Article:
Boston Linux & UNIX was originally founded in 1994 as part of The Boston Computer Society. We meet on the third Wednesday of each month at the Massachusetts Institute of Technology, in Building E51.

BLU Discuss list archive

[Date Prev][Date Next][Thread Prev][Thread Next][Date Index][Thread Index]

[Discuss] AT&T eliminating copper phone lines

According to the FCC 
porting "can be done between wireline, IP and wireless providers". The 
only circumstances under which you can't port your phone number, again 
according to the FCC, are either: 1) if you are moving to a new 
geographic area or 2) if you're dealing with a rural wireline service 
provider who has obtained a waiver for the porting requirement from 
state authorities.  From your description, neither applies.

As a result of Verizon trying to coerce me to give up my copper line  a 
few years ago, I've spoken to people at the Mass. Dept. of Public 
Utilities and the offices of both my U.S. Senators, my U.S. House 
Representative, as well as my Mass. Senator and my Mass. House Rep.

The one thing I can say for certain is that Verizon will lie through 
their teeth with no shame whatsoever, and unless you apply sufficient 
pressure, they'll get away with it.  It may be that there really is some 
weird exception that the FCC neglected to mention on their website, but 
I'd guess it's far more likely that Verizon is lying to you.  If this is 
important enough to you, I'd suggest you get back in touch withthem and 
demand a detailed explanation of what law or regulation exempts your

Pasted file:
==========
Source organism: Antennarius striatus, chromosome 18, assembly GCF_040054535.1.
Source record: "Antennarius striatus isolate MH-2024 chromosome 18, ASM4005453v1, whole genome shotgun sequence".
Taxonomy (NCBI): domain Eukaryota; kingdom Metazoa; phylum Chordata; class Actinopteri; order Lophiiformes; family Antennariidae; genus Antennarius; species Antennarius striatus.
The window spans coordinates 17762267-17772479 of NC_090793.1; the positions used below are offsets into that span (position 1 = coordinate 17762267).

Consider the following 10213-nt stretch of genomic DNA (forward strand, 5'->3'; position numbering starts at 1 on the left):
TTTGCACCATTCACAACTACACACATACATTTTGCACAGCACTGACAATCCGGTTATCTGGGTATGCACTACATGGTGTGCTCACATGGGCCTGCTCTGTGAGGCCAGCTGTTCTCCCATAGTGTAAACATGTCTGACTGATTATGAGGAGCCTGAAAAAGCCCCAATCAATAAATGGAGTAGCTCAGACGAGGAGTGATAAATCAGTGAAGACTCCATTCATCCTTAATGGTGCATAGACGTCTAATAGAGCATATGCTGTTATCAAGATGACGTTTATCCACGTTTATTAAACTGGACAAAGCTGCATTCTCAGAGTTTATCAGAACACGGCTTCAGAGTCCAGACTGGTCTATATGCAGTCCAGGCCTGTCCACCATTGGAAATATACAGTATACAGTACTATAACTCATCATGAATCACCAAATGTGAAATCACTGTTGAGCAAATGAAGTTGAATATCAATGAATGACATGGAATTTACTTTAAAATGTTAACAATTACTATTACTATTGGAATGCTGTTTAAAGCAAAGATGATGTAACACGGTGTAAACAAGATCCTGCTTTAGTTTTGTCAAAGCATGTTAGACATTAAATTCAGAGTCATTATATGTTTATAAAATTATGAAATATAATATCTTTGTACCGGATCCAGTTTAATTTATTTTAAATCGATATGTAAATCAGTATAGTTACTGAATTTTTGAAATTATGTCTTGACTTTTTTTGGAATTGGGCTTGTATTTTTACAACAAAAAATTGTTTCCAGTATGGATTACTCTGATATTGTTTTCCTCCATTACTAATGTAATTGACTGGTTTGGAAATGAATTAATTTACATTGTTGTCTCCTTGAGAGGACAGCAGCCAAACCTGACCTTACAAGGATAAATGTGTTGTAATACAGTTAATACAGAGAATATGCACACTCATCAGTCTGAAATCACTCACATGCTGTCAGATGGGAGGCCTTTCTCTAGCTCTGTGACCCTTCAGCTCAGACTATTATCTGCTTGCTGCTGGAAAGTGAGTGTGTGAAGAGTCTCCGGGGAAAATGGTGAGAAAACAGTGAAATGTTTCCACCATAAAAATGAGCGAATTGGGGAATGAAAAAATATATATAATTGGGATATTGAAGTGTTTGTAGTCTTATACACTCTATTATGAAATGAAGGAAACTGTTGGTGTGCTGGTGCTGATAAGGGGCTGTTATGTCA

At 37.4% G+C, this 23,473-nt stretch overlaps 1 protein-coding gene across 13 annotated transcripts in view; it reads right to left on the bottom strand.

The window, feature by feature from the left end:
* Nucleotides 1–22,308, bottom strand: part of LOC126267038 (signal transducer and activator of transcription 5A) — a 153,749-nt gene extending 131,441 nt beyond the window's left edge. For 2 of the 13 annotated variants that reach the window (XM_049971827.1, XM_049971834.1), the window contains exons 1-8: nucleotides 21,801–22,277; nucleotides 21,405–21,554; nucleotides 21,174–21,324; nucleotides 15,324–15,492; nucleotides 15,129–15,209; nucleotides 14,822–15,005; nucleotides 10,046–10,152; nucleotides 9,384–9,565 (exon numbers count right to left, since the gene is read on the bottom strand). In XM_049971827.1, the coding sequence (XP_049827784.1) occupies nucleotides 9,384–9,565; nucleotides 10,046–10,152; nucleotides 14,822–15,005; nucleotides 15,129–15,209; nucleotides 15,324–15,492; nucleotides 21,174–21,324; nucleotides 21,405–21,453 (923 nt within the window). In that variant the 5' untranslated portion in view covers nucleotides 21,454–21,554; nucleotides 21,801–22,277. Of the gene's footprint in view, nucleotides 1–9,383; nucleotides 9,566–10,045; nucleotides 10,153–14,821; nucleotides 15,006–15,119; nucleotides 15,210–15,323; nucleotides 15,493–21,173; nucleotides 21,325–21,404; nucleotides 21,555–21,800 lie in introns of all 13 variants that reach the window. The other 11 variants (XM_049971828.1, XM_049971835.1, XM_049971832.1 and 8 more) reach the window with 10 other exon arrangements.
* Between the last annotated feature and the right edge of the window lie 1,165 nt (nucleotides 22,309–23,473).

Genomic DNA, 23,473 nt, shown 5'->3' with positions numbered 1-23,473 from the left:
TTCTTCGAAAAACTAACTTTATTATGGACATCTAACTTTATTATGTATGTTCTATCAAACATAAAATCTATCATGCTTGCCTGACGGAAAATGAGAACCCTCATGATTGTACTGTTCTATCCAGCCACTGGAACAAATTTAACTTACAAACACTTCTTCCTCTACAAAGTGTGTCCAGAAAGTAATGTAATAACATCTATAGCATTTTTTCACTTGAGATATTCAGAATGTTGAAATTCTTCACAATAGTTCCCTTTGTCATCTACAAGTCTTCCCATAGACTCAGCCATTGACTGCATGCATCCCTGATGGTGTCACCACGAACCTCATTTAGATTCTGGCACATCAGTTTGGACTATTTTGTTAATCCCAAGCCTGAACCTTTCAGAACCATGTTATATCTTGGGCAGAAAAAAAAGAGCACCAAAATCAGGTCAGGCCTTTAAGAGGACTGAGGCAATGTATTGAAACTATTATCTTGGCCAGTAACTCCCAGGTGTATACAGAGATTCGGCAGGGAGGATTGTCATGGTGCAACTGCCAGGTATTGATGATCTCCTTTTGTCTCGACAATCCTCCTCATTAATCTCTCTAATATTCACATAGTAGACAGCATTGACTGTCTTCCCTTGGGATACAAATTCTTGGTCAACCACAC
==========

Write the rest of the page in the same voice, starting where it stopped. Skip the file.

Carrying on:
number from the FCC requirements.  Demand the full name and job title of 
the person telling you this, and take detailed notes on what their 
claimed justification is for denying you the rights that the FCC says 
you have.  Chances are the person will refuse to give their last name.  
If that happens, ask for their ID number.  Armed with this information, 
call the Mass. Dept. of Public Utilities and anyone else you can think 
of that might have some power over the phone companies.

When Verizon responded to my request for them to repair my copper line 
by repeatedly sending repair people who told me they were there to 
convert me to fiber "as I requested" (I never made any such request, and 
I refused them access to my property if that was what they were going to 
do), I raised enough of a stink with the Mass. DPU, my Federal Senators 
and Rep., and my Mass. Senators and Rep. that some Verizon manager 
called me and threatened to disconnect my service immediately.  At the 
time, I didn't know that they'd just shot themselves in the foot.  It 
was only when I called the Mass. DPU and my legislators' offices, that 
one of them informed me that Verizon had violated the law by making that 
threat. Shortly thereafter a very apologetic Verizon representative 
called me from a special office that Verizon had set up to placate 
customers who complained loudly enough.  She arranged for my copper line 
to be fixed without converting to fiber, and gave me about 3 months of 
free phone service to shut me up.

The lesson here is that, if it's important enough to you, be persistent.

        Mark Rosenthal
        mbr at <mailto:mbr at>

On 3/28/17 3:23 PM, Daniel Barrett wrote:
> On March 28, 2017, Derek Atkins wrote:
>>> 2. Add phone service to my existing Verizon FIOS Internet plan. (Con:
>>> I lose my phone number of 25 years.)
>> I don't understand this second point.  Why can't you port your existing
>> phone number over?
> I don't understand it either, but Verizon has confirmed it (twice).
> Apparently, my home number is special. 95% of home numbers can be
> ported to their FIOS Voice service, but mine can't.
> However, they can port it to Verizon Wireless. Weird.
> --
> Dan Barrett
> dbarrett at
> _______________________________________________
> Discuss mailing list
> Discuss at

BLU is a member of BostonUserGroups
BLU is a member of BostonUserGroups
We also thank MIT for the use of their facilities.

Valid HTML 4.01! Valid CSS!

Boston Linux & Unix /